Guest Opinion
TIF bill not a 'good start' but a 'missed opportunity'
By Peter Fisher, Research Director

As published in the May 19, 2012, Iowa City Press-Citizen

Since 2003, the Iowa Fiscal Partnership has shown why Iowa’s tax increment financing law should eliminate a variety of abuses that have become more widespread each year. Little or nothing happened until this session, when the Legislature at least started to reform Iowa’s TIF law.

Here is my analysis of what the TIF bill (House File 2460) would accomplish — and where it falls short — if Gov. Terry Branstad signs it into law.

The most significant accomplishment the bill offers is to increase accountability and transparency. There are new requirements for extensive reporting by cities and counties on their use of TIF, new audits of how TIF funds are used, and requirements for public notice and hearings for any new project in a TIF area.

These requirements should make it significantly easier for taxpayers to find out how much revenue is being diverted by TIF, from which units of government, and where that revenue is spent. Given that TIF is complex and poorly understood, such requirements are welcome. This new, detailed information — in an accessible and searchable database — could inform future reform efforts.

Still, disappointingly little is likely to change in the actual practice of TIF. The Iowa House had passed a number of strong limitations on TIF in line with our recommendations, but the bill was severely weakened to gain passage in the Senate.

Of the major reforms we recommended, only a few made the final bill. Thus, the bill does little to prevent continued and expanded TIF abuses in Iowa.

• Taxpayers in one school district can be forced to pay higher taxes to finance development in a neighboring district.

• Cities may still include the entire city in a TIF.

• Blighted area TIFs and pre-1993 economic development TIFs still have no sunset date.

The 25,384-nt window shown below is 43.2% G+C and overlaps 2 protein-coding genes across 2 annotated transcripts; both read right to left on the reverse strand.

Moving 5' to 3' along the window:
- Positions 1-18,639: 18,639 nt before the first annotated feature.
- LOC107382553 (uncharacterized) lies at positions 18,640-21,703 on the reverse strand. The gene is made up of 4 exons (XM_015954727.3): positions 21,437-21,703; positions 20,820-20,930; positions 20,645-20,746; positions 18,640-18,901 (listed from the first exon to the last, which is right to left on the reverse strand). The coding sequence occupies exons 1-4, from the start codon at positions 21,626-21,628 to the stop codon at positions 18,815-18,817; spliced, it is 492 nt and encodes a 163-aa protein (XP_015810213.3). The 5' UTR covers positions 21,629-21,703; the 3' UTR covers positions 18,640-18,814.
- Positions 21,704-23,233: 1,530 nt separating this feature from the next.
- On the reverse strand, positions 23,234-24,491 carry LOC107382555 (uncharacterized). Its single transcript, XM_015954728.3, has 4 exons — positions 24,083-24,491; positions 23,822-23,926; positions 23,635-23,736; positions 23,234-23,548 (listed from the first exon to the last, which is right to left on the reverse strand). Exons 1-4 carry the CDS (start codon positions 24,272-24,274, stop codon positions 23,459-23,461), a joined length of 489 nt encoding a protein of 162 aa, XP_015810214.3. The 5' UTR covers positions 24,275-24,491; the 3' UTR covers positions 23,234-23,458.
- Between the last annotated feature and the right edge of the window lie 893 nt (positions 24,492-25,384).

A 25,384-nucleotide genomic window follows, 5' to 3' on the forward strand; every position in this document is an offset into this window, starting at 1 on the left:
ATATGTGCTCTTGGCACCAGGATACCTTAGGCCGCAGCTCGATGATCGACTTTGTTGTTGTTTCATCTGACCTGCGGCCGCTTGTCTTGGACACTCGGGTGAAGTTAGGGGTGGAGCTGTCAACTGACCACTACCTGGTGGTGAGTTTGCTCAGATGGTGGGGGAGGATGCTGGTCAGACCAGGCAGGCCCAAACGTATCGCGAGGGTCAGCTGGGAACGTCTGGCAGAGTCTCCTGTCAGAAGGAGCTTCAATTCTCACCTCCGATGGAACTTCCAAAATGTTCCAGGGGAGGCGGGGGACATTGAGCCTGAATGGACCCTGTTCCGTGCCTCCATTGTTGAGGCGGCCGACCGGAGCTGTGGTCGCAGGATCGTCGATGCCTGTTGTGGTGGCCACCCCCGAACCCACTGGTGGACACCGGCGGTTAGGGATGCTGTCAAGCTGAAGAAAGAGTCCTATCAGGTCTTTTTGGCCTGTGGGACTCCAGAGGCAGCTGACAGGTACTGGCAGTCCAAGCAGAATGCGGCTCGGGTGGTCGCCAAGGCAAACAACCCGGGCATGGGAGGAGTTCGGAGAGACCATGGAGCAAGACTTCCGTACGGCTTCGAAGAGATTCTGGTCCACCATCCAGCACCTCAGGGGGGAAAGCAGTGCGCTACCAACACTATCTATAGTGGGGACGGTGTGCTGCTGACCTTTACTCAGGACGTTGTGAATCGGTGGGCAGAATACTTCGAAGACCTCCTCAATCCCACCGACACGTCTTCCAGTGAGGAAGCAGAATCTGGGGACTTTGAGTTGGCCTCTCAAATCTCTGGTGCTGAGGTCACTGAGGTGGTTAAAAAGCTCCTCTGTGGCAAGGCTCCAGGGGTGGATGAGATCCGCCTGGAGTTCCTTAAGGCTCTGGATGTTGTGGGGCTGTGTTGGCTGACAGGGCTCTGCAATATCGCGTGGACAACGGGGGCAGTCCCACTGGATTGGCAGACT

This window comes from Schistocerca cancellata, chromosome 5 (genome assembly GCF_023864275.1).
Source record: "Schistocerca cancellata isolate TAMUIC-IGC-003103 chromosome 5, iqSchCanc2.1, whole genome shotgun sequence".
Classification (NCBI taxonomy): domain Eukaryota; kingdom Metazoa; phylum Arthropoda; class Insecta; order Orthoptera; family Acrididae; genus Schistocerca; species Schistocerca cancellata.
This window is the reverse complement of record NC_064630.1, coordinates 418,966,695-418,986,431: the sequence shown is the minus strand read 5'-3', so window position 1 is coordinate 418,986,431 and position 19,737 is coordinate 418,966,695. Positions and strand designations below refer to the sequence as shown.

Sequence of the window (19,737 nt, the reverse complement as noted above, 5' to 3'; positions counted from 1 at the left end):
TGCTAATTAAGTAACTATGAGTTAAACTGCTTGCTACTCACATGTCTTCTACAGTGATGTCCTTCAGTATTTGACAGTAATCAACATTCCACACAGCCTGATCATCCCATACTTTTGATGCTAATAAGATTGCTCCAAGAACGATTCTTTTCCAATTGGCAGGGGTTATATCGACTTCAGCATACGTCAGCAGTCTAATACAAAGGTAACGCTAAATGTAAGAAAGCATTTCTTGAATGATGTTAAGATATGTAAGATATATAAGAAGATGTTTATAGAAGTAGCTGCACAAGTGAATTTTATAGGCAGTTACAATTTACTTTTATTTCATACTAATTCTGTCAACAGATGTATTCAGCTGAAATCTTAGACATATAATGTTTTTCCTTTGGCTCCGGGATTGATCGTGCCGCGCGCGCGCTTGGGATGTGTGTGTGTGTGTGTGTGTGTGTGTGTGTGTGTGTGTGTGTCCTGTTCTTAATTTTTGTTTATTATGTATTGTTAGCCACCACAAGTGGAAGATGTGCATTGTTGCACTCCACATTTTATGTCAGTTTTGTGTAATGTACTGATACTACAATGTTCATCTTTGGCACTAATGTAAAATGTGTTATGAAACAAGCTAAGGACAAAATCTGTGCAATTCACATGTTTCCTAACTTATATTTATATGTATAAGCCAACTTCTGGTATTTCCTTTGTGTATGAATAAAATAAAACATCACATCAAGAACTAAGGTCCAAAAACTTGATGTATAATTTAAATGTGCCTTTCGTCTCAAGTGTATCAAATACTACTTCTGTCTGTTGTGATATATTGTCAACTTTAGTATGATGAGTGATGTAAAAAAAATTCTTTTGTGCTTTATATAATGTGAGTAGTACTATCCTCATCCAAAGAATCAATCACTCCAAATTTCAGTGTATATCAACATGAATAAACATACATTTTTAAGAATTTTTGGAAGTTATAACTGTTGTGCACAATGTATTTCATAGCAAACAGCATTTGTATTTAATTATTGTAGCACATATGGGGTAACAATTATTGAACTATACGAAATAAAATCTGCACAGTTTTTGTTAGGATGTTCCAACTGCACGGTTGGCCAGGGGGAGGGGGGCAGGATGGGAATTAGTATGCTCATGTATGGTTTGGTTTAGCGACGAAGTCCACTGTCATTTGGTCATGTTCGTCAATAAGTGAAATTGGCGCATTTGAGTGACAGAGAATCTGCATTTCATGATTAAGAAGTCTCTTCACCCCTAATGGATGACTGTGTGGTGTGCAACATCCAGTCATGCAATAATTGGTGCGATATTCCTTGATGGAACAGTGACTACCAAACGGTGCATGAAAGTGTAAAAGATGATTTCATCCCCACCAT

• Cities will not have to release even a portion of the increment after 25 years.

• Cities can use TIF to get around constitutional debt limits.

• Cities need not demonstrate that a project needs incentives.

• TIF may still be used to finance tax-exempt public buildings, which means rural taxpayers are forced to pay for city facilities that will never add to the school or county tax base.

• Most importantly, TIF revenues can still be diverted long after the initial project is paid for, giving the cities a cash cow to finance other projects essentially unrelated to the creation of the TIF district in the first place.

Such potential and demonstrated TIF abuses make it difficult to see this bill, on balance, as more than a missed opportunity to establish a measure of responsibility and fairness in Iowa’s very loose TIF law.

On the bright side, the anti-piracy provision is significantly strengthened, making it difficult for a city to repeat what Coralville did in using TIF to lure Von Maur from neighboring Iowa City.

The reporting requirements indeed are extensive and important. Yet, transparency is not an end in itself. After all, lawmakers were shown clear examples of TIF abuses — as described above — and passed up this timely opportunity to act.

Whether this bill turns out to be a good start on reform will depend on whether new transparency is used to secure action on more responsible policy and practice in the use of TIF.


Peter Fisher
is research director of
the Iowa Policy Project
in Iowa City,
one of the nonpartisan
research groups comprising
the Iowa Fiscal Partnership.

Contact: pfisher(at)